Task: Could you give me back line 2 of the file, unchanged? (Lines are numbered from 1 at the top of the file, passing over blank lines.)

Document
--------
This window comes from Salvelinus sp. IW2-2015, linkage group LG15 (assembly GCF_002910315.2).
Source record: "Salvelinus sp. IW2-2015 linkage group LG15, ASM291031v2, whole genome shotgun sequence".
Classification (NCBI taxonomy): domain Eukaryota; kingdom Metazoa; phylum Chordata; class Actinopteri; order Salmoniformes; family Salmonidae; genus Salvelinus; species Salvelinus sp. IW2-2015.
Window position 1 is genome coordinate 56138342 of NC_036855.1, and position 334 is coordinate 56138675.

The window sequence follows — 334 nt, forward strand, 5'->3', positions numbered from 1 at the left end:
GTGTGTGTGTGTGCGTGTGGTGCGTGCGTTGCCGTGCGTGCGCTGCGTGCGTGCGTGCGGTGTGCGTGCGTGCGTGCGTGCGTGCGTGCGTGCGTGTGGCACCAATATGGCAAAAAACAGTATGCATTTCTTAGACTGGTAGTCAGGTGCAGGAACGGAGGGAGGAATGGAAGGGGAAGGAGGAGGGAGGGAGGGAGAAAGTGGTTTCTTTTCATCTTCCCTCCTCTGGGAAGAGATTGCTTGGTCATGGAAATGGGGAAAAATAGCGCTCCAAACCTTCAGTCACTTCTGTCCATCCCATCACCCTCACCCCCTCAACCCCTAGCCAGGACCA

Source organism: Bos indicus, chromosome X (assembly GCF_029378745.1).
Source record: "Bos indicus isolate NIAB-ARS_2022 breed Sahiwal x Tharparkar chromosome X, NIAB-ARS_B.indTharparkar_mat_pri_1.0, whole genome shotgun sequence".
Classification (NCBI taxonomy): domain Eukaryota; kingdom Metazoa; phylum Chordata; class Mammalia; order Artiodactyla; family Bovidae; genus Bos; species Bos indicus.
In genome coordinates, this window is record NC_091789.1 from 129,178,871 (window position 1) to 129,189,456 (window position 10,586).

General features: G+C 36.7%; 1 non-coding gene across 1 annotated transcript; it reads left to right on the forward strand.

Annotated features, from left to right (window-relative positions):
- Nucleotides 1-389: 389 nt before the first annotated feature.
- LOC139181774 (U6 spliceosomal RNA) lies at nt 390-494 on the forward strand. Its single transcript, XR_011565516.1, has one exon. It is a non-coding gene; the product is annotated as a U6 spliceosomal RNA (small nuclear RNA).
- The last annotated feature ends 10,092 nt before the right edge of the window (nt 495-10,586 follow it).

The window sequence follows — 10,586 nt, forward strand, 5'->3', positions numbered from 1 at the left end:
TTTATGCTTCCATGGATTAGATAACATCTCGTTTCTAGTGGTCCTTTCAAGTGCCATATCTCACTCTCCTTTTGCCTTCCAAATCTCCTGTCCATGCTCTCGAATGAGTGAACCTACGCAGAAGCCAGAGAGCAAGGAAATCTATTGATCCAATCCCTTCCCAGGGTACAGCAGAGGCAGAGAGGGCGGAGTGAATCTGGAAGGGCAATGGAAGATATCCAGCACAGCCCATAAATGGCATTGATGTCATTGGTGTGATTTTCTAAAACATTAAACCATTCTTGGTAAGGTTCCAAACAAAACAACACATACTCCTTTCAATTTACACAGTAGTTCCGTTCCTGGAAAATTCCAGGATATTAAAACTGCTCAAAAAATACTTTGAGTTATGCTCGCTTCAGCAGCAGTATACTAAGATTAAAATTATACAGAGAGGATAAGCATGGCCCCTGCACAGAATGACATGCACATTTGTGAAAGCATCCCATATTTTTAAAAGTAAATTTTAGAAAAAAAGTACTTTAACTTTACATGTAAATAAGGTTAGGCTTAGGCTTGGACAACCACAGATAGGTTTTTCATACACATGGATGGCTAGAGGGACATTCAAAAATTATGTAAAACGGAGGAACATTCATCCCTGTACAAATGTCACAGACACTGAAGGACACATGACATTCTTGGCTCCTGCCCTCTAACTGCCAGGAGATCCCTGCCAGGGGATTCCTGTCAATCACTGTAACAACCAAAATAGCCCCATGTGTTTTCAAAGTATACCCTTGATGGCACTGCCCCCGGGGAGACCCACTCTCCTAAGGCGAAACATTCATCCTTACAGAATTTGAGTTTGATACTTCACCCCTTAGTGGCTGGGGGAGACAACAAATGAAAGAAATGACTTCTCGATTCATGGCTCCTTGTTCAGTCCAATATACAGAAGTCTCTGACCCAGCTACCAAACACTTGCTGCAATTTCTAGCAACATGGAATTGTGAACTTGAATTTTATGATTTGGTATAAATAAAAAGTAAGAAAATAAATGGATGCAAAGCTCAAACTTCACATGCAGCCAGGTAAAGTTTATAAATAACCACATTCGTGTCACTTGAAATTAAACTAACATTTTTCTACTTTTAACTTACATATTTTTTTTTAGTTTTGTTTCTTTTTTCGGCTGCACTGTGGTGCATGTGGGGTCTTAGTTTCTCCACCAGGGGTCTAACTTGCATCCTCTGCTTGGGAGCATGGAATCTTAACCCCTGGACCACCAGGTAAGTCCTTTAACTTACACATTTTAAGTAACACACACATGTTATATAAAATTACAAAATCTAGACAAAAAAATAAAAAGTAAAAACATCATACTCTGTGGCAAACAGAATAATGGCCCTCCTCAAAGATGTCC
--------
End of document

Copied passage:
Source record: "Salvelinus sp. IW2-2015 linkage group LG15, ASM291031v2, whole genome shotgun sequence".